The healthy scratch is many things to many people: a teaching tool, a punishment, an omen signalling a fading superstar, a slap in the face, a wake-up call.
Less than two months into the 2015-16 NHL campaign, we’ve seen benching used in myriad ways on a range of players — young and old, future Hall of Famer and future Hall of Shamer, star prospect and buyout candidate.
Here now we assemble a full squad of benched players. Our 2015-16 All Healthy Scratch Team rolls three lines and six defenceman deep (we’re sitting seventh defenceman Dan Boyle tonight) and is backstopped by a goalie who should be fresh considering all the work he hasn’t gotten.
A week into the season, Alex Ovechkin fell victim to the old a.m./p.m. mix-up on his alarm clock and showed up late for the morning skate. Superstar status means nothing under Barry Trotz’s rule, so the head coached benched the Great 8 for that night’s game.
How’d that feel, Ovie?
“It was suck.”
Despite being well enough to practice, the reigning Lady Byng champ sat out an extra game this week. Coach Bob Hartley figured Hudler needed more rest, but that surely had nothing do with the winger’s drop in production. Hudler had 31 goals and 76 points last season; he has just four goals and 13 points thus far in 2015-16.
New coach Dave Hakstol has not shied away from sitting established Flyers, and that includes both Schenn brothers. Strangely, Brayden went from sitting out a game this month to jumping into the top line.
“He has benched a lot of guys that have played a lot of games in this league,” Schenn told reporters. “He is obviously sending a message you got to be ready to go every night.”
No stranger to the healthy scratch, the underwhelming Montreal winger — a gamble signed after he was bought out by Carolina — has just one goal this season and watched “snipers” Tomas Fleischmann and Dale Weise light it up.
Despite a hot start — five points in his first five games — Dylan’s older brother was scratched for a game. Vocal about being “pissed off” by the decision, Strome was dropped even further. He’s now playing in Bridgeport.
Mike Babcock hasn’t hesitated to sit whomever he damn well pleases during Toronto’s rebuild, and that list includes regular forwards Daniel Winnik and the versatile Holland — who hadn’t been sat in nearly two years. He responded re-energized, posting six points in his first six games back in the lineup.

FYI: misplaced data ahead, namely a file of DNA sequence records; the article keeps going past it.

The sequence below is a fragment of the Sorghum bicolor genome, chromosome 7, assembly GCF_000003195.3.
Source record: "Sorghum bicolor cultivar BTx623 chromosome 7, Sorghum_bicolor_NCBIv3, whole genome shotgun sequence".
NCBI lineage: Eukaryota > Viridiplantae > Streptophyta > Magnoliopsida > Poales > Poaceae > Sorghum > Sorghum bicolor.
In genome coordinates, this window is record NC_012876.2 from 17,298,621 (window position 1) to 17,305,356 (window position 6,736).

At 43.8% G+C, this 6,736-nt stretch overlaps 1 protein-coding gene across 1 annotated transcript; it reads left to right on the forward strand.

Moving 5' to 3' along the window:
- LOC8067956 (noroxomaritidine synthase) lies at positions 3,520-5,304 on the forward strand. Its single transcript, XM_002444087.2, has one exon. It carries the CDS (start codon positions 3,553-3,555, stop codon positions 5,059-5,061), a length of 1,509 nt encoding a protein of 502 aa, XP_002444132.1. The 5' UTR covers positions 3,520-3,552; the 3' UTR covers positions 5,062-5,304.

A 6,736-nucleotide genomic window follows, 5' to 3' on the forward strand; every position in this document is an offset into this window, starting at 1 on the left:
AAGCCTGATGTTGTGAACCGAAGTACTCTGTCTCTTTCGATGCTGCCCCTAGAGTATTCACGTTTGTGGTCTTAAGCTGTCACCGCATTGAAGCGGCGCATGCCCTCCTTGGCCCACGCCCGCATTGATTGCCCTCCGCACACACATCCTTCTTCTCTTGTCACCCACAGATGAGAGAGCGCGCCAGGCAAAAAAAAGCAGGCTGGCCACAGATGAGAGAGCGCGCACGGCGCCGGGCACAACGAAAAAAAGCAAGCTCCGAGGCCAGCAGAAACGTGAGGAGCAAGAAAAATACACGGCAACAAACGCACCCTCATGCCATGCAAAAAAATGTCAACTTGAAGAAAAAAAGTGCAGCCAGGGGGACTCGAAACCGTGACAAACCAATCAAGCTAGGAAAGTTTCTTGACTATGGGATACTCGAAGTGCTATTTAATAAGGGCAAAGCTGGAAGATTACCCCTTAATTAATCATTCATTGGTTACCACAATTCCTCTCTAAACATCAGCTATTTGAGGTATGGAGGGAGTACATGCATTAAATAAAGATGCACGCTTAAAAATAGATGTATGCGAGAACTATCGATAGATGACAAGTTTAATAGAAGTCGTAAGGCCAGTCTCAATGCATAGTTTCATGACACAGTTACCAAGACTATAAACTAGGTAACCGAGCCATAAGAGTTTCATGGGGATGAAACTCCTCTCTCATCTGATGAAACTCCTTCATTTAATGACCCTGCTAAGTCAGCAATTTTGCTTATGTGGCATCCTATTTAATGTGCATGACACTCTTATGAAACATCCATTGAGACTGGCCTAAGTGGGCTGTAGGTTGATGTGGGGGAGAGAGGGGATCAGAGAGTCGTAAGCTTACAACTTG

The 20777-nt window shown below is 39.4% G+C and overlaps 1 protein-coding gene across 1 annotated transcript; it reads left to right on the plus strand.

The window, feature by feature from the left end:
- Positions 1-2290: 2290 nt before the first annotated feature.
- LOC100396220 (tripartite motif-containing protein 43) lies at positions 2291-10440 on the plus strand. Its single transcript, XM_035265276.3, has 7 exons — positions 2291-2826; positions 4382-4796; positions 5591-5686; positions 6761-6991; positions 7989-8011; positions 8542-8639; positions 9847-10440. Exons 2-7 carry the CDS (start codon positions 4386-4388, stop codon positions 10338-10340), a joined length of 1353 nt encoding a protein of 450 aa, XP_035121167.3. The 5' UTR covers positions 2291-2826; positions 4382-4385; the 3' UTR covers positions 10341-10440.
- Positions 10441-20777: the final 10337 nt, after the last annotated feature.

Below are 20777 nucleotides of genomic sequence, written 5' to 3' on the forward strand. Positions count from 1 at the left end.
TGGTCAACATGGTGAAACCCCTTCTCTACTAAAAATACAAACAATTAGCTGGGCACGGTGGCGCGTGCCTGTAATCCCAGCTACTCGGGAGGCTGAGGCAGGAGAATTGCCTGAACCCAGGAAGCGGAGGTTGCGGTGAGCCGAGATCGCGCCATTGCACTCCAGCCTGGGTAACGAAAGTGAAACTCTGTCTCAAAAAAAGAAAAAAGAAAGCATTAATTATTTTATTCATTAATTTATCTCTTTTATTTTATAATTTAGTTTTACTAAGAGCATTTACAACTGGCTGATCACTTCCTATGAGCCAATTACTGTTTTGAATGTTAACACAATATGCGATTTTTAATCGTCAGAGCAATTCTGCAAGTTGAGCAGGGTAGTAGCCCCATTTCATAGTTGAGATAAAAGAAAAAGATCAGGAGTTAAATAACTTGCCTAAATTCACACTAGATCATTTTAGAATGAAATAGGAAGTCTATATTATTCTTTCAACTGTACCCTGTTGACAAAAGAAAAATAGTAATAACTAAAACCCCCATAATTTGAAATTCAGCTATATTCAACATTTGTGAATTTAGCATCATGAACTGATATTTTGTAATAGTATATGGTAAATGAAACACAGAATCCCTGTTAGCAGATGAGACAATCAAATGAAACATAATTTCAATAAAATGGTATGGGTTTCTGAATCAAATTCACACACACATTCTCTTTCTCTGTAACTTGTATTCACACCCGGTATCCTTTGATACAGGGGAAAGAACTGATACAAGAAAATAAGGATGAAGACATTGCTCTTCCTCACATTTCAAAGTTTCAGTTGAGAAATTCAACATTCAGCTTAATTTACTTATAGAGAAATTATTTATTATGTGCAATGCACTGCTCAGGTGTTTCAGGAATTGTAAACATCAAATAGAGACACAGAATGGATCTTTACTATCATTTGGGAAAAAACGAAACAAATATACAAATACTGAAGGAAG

Fading star Lecavalier is getting a similar treatment under Hakstol as he did under his previous bench boss, Craig Berube. So what if he’s making $4.5 million and is locked up for two seasons after this one? He’s only played seven games.
With one goal on the season, the $5.5-million centre has seen his ice time gradually dwindle and was finally benched Monday. A prime example of when a free agency bidding war goes wrong, Panthers fans.
The touted 22-year-old sat around the press box for a while, playing just four NHL games this season (he played 63 last season). He has since been sent down to the AHL for conditioning and has lit it up with Grand Rapids: nine points in four games.
The durable 38-year-old sat out a game in Anaheim, his spot temporarily taken by rookie Adam Pelech, who has only played two NHL games.
Brother Brayden described watching Luke, 25, get scratched on multiple nights as “brutal.”
“It’s no fun for me going to the rink and it’s no fun for him. When you play on the same team as your brother, you want to be in the lineup with him each night,” Brayden told reporters in October.
This one was more educational. Coach Bill Peters sent his highly touted defence prospect up to the rafter for a game to freshen him up and observe the flow of the game from on high. Typical growing pains for a rookie.
The healthy-scratching of Carle — signed through 2017-18 at a, gulp, $5.5-million cap hit — kicked the trade rumours into high gear. Makes sense that GM Steve Yzerman would like to trade Carle, but he may fetch only slightly more suitors than Lecavalier at this point.
From team captain to hardly cracking the lineup of the league’s 30th-place club, Ference is a great guy who has lost a step. Now we’re seeing articles criticizing the Oil for not using a buyout on him. Edmonton still owes the blueliner $3.25 million in 2016-17. (Edmonton has also healthy-scratched defenceman Mark Fayne.)
The depth defenceman was called out for sub-par play by general manager Bryan Murray and then benched shortly after.
“I’m sure he could say the same thing about a lot of guys, so I’m not going to take it too personal,” Cowen said last week, upon finding out he was benched against Columbus.
Entering the season with three goaltenders on their roster backfired on the Flames when they couldn’t trade any of them and it took weeks until one of them seized the crease. Young Ortio, the odd man out for most of the fall, was eventually waived and sent down to the AHL after losing two games and posting a .868 save percentage.
The 23-year-old prospect shone in a support role last season, posting a .932 save percentage in 16 games as a rookie, but the entrance of Reto Berra has dropped Pickard to the third string. The Moncton native has seen just 47 minutes of mop-up work with the big club while shining in AHL San Antonio (6-1-4).